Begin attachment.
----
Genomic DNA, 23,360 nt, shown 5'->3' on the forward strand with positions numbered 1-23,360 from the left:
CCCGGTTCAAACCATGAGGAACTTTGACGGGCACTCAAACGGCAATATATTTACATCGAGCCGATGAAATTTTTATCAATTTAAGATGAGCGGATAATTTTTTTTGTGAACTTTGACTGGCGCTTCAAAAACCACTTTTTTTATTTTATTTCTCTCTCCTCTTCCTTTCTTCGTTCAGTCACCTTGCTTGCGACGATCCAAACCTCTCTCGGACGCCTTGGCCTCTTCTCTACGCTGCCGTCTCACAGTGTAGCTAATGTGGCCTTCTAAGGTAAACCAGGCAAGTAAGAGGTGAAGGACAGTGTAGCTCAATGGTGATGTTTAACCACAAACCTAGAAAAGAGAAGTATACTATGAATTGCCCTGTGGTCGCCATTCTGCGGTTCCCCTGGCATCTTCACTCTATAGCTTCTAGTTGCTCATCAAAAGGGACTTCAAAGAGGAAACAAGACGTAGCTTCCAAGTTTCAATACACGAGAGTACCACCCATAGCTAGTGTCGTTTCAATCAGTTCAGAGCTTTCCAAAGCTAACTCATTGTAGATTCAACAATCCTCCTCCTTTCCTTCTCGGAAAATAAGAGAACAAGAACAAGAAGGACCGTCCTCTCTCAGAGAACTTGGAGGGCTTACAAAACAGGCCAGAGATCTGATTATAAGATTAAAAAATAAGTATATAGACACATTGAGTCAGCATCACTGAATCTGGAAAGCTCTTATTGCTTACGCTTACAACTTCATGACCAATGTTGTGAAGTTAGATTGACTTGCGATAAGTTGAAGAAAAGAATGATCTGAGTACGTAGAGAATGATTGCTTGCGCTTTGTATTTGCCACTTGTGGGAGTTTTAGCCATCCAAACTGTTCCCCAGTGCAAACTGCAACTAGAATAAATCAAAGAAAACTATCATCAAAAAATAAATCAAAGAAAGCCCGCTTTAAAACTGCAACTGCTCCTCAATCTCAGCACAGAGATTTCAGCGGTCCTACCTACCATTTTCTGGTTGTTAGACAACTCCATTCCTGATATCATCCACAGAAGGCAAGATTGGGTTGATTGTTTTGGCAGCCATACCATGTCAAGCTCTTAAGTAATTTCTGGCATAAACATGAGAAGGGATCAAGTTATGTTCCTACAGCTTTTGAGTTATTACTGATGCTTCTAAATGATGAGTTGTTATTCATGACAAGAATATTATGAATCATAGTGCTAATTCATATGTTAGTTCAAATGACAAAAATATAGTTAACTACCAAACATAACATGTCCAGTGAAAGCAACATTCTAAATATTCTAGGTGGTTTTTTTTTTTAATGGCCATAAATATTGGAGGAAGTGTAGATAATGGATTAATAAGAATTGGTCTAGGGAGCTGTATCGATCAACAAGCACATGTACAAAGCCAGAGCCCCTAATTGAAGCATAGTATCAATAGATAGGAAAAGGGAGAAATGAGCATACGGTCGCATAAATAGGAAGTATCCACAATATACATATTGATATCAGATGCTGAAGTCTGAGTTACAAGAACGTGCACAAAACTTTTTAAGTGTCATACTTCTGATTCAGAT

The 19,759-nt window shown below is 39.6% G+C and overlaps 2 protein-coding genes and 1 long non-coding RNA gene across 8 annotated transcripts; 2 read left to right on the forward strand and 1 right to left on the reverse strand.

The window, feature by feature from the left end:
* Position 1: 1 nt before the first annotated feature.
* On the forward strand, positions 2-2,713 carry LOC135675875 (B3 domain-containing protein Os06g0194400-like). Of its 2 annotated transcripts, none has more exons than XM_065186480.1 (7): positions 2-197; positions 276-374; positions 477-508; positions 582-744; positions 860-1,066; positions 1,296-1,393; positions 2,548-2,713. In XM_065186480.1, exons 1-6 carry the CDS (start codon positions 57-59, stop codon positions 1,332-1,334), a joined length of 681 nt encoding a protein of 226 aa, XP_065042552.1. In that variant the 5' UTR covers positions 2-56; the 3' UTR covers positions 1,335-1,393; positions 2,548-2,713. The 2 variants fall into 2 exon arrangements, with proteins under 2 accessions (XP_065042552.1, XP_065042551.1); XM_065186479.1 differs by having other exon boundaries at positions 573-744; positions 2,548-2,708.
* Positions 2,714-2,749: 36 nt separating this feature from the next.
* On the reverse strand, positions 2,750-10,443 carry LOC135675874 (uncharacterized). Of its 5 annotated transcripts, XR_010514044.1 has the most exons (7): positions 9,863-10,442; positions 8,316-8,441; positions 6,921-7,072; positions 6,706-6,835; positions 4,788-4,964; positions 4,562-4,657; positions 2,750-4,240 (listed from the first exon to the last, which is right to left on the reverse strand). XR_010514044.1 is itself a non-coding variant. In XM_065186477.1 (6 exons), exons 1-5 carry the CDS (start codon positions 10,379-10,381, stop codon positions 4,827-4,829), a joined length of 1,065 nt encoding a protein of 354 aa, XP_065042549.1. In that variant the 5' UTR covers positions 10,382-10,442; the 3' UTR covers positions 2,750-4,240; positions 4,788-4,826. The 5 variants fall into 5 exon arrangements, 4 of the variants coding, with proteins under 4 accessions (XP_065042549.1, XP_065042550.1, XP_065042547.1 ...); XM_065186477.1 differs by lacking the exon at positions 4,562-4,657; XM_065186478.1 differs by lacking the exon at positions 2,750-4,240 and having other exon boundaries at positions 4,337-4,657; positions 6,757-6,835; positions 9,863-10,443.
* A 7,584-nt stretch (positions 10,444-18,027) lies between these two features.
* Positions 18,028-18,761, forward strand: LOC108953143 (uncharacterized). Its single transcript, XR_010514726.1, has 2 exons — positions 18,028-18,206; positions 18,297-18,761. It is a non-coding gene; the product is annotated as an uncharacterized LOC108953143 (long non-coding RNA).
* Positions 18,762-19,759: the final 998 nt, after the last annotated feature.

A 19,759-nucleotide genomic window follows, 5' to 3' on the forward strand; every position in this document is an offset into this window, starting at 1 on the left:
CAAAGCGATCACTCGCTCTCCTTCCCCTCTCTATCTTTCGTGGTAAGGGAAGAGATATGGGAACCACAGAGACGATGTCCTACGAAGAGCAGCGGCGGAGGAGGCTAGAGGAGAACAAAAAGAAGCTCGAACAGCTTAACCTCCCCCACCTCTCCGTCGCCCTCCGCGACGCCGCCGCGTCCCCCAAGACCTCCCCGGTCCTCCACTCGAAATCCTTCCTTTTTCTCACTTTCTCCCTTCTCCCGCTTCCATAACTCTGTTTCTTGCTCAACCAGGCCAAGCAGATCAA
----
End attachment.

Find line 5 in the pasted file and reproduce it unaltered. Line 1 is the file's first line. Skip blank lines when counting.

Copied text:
* Position 1: 1 nt before the first annotated feature.